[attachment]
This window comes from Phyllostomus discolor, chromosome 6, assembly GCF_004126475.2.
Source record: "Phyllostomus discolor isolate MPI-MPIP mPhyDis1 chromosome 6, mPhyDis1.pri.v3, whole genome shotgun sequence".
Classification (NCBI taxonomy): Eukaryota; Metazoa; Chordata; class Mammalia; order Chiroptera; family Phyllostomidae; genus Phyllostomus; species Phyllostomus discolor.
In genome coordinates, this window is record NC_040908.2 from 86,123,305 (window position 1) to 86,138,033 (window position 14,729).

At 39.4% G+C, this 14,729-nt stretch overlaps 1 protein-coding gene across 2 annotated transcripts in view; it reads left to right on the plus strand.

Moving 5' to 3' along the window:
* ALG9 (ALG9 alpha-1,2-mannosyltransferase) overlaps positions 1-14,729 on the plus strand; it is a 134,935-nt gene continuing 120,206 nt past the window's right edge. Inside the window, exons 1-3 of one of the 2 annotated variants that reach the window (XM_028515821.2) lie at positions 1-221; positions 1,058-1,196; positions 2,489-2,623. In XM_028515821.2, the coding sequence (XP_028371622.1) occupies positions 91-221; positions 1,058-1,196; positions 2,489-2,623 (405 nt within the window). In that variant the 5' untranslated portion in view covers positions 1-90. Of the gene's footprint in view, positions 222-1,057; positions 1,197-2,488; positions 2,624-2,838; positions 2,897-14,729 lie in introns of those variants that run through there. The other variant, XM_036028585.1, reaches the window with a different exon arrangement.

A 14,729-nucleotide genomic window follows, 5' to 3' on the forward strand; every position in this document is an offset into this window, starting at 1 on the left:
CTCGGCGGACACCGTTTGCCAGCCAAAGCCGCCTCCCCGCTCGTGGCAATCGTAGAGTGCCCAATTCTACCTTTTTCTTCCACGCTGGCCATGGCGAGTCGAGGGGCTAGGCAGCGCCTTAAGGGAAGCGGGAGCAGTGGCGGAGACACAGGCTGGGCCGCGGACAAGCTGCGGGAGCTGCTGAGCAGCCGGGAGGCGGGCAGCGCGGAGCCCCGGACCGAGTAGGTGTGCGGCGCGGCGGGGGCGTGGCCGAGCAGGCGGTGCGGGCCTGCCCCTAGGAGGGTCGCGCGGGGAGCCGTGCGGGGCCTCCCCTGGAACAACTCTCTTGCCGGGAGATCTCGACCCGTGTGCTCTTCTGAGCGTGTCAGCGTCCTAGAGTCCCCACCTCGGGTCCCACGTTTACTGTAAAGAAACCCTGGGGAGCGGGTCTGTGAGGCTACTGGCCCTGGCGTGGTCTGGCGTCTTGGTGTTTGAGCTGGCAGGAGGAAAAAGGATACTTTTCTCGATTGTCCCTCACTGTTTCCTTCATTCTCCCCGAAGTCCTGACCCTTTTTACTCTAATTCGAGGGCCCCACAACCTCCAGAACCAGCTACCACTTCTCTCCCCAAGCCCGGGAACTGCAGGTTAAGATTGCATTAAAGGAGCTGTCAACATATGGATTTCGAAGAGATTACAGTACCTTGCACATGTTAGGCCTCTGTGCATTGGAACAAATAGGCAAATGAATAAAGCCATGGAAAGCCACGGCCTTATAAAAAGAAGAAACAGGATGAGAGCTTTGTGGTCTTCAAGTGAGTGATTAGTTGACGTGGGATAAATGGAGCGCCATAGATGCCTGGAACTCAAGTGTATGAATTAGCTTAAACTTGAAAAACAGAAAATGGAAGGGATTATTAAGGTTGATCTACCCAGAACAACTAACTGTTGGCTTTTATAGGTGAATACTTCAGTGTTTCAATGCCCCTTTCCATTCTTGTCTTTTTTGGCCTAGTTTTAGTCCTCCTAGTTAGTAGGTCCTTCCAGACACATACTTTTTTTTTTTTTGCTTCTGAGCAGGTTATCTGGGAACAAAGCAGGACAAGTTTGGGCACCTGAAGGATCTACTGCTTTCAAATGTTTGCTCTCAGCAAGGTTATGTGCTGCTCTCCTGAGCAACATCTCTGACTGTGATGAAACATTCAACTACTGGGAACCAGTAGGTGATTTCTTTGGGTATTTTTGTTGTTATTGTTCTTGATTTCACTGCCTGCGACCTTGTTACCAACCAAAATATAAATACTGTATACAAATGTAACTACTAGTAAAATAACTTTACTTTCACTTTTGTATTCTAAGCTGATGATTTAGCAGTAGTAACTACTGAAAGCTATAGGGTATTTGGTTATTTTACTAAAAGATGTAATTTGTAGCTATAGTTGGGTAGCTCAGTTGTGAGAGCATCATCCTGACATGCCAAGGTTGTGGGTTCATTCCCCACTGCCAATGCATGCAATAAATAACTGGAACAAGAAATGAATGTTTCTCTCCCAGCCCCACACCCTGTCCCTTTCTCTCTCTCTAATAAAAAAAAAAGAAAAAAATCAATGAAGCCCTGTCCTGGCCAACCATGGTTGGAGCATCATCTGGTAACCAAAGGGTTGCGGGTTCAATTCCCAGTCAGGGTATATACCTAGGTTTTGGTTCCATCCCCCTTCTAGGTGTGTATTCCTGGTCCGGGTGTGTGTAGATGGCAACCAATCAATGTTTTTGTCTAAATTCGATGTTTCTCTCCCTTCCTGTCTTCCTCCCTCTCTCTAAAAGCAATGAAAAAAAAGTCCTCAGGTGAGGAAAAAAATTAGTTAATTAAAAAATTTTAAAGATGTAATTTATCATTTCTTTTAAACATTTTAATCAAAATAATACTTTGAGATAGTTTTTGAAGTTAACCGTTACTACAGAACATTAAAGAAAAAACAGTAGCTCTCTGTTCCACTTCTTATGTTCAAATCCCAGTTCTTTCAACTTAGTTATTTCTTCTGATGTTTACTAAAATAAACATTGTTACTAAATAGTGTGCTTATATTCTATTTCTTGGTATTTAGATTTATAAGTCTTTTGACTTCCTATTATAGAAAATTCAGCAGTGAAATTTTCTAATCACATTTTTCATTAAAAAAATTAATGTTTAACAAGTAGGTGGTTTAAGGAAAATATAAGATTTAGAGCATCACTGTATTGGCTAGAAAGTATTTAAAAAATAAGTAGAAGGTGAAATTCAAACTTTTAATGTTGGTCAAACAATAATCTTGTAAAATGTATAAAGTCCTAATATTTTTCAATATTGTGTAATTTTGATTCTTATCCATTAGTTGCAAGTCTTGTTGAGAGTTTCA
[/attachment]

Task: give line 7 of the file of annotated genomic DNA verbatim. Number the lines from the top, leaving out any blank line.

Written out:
* ALG9 (ALG9 alpha-1,2-mannosyltransferase) overlaps positions 1-14,729 on the plus strand; it is a 134,935-nt gene continuing 120,206 nt past the window's right edge. Inside the window, exons 1-3 of one of the 2 annotated variants that reach the window (XM_028515821.2) lie at positions 1-221; positions 1,058-1,196; positions 2,489-2,623. In XM_028515821.2, the coding sequence (XP_028371622.1) occupies positions 91-221; positions 1,058-1,196; positions 2,489-2,623 (405 nt within the window). In that variant the 5' untranslated portion in view covers positions 1-90. Of the gene's footprint in view, positions 222-1,057; positions 1,197-2,488; positions 2,624-2,838; positions 2,897-14,729 lie in introns of those variants that run through there. The other variant, XM_036028585.1, reaches the window with a different exon arrangement.